OpenAthens Keystone is middleware that allows you to use the widespread and simple OpenID Connect software to participate in SAML federations around the world and easily allow institutional subscription to your content. SAML and the things that use it, such as Shibboleth, are great but can be complicated beasts to integrate into your systems - OpenID Connect is considerably simpler and you may already be using it.
OpenID Connect (or OIDC) was introduced in 2014 by the OpenID Foundation to deliver a more API-friendly way of performing many of the same tasks as OpenID 2.0. This API-friendly approach is what makes it work well within native and mobile applications (as well as OpenAthens). If you're familiar with OAuth 2.0, then it's a an authentication layer on top of that authorisation framework. When you see a log in with Google option on a website, that's OpenID Connect.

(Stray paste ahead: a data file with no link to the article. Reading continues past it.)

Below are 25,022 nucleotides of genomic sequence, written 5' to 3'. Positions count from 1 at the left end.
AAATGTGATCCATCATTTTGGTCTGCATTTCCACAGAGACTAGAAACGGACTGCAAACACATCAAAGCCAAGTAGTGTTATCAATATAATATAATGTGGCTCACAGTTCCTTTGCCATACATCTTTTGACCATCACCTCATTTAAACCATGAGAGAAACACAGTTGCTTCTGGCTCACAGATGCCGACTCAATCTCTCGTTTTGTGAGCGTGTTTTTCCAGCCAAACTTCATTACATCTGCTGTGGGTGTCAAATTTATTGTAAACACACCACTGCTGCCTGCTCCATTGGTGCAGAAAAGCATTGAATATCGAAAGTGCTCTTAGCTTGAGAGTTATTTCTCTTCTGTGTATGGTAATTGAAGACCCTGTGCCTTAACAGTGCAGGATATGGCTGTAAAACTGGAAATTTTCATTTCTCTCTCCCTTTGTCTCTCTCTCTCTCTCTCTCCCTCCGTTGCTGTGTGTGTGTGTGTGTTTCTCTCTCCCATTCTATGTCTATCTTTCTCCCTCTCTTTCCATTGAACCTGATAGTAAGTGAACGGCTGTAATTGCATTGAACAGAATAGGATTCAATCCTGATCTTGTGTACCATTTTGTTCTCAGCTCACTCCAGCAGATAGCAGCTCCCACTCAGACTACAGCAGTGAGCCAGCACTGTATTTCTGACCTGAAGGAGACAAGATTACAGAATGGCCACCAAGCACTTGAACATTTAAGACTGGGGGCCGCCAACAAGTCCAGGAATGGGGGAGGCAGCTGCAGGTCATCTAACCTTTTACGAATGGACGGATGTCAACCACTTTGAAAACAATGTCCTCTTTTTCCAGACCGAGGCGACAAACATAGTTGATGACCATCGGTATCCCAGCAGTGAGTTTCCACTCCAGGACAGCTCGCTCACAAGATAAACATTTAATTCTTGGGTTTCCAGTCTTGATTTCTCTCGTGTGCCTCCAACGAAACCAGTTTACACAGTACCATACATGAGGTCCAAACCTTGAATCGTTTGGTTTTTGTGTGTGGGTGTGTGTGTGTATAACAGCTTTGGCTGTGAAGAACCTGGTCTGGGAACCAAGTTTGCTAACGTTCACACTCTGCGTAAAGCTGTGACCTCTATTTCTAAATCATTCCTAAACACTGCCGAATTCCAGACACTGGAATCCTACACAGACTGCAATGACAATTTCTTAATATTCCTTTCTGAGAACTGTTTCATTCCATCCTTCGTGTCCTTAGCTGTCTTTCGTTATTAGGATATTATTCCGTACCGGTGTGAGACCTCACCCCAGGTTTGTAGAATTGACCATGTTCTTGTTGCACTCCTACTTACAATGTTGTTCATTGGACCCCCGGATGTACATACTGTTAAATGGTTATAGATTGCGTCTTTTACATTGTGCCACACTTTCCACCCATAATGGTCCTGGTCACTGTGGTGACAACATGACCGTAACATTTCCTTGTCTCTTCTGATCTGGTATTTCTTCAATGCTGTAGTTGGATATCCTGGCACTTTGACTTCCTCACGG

There are versions available for all major platforms and many minor ones; most are quite straightforward to implement. You may already be using it.
At the basic level, OpenID only does authentication - i.e. is the user who they say they are; OAuth is for finding out information about the user such as identifiers. OpenID Connect enables the authentication and the retrieval of information you can authorise on in one compact package.
OpenAthens (originally just Athens) was introduced in 1995 and was one of the first federated access management solutions in the world. It has evolved over time to embrace new technologies as they emerged such as SAML and now OIDC.
SAML federations are where you will find the customers who buy institutional subscriptions and site licences such as Universities, Colleges, Hospitals, Government departments, Corporations and Multi-Nationals.
You could connect to each subscriber individually of course, but if you're lucky that would mean hundreds or thousands of connections to manage. Federations standardise the interchange between the institution and the publisher and Keystone takes that to another level by putting all that behind one easy-to-code-for OIDC Provider that does all the hard work for you.